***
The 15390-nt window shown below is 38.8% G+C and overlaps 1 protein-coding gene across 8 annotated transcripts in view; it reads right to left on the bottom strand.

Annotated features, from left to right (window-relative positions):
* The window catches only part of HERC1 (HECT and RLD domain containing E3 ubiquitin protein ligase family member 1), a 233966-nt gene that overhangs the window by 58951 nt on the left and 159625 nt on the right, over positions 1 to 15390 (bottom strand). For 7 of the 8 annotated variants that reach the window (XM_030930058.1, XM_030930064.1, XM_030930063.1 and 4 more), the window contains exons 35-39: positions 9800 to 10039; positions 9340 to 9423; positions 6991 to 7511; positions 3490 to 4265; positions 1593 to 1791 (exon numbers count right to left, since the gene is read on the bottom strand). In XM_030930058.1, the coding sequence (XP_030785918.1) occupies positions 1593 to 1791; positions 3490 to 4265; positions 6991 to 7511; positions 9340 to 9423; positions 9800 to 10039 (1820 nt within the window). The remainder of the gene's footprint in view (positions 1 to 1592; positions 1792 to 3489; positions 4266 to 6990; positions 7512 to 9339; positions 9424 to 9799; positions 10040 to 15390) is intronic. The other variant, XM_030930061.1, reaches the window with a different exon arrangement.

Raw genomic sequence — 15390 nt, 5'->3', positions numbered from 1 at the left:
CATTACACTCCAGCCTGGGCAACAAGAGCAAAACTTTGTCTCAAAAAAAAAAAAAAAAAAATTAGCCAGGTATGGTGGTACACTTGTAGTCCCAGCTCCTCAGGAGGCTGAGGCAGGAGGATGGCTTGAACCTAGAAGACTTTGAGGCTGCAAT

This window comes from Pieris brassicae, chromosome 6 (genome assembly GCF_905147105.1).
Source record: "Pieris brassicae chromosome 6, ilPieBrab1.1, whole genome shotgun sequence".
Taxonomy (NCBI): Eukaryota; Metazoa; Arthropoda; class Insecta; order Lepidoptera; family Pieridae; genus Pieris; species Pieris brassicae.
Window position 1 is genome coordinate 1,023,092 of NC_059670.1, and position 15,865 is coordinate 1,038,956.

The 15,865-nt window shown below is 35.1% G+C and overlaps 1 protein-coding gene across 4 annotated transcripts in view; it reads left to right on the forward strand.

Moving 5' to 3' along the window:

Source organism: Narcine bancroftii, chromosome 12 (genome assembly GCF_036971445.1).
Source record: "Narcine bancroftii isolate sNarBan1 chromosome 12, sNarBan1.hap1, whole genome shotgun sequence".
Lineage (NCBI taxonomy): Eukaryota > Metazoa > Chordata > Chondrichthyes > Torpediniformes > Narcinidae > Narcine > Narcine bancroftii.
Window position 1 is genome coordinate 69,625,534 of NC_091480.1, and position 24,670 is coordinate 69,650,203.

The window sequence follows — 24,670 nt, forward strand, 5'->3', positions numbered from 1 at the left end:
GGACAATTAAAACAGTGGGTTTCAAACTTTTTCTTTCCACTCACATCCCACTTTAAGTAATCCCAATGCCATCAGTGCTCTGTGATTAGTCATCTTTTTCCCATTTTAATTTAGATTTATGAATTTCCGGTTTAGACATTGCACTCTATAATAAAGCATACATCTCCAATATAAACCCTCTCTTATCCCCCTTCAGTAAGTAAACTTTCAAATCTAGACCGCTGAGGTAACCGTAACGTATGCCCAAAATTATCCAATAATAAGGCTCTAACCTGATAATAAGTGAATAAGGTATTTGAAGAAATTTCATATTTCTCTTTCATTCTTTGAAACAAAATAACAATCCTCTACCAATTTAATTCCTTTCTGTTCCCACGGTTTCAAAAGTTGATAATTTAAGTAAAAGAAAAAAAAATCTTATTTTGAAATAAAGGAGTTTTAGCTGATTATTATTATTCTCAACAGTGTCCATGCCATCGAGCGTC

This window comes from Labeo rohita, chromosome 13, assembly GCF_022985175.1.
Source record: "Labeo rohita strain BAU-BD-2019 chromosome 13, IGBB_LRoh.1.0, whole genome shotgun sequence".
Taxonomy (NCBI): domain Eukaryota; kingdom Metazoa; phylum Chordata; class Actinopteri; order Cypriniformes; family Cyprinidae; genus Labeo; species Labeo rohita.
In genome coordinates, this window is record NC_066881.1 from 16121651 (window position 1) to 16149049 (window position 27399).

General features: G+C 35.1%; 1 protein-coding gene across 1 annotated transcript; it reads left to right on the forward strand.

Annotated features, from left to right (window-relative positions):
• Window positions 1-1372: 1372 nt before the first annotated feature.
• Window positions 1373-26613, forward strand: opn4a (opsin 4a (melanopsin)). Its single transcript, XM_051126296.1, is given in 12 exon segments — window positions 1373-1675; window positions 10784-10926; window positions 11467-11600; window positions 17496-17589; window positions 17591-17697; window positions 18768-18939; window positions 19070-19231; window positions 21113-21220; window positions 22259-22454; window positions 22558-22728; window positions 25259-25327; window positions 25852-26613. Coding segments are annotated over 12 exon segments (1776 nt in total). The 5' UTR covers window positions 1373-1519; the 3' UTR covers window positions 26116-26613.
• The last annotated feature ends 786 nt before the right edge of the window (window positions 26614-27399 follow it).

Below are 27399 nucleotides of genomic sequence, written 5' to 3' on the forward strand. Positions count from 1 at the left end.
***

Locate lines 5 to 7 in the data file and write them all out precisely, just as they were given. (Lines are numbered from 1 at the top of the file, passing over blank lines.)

CATTACACTCCAGCCTGGGCAACAAGAGCAAAACTTTGTCTCAAAAAAAAAAAAAAAAAAATTAGCCAGGTATGGTGGTACACTTGTAGTCCCAGCTCCTCAGGAGGCTGAGGCAGGAGGATGGCTTGAACCTAGAAGACTTTGAGGCTGCAAT

This window comes from Pieris brassicae, chromosome 6 (genome assembly GCF_905147105.1).
Source record: "Pieris brassicae chromosome 6, ilPieBrab1.1, whole genome shotgun sequence".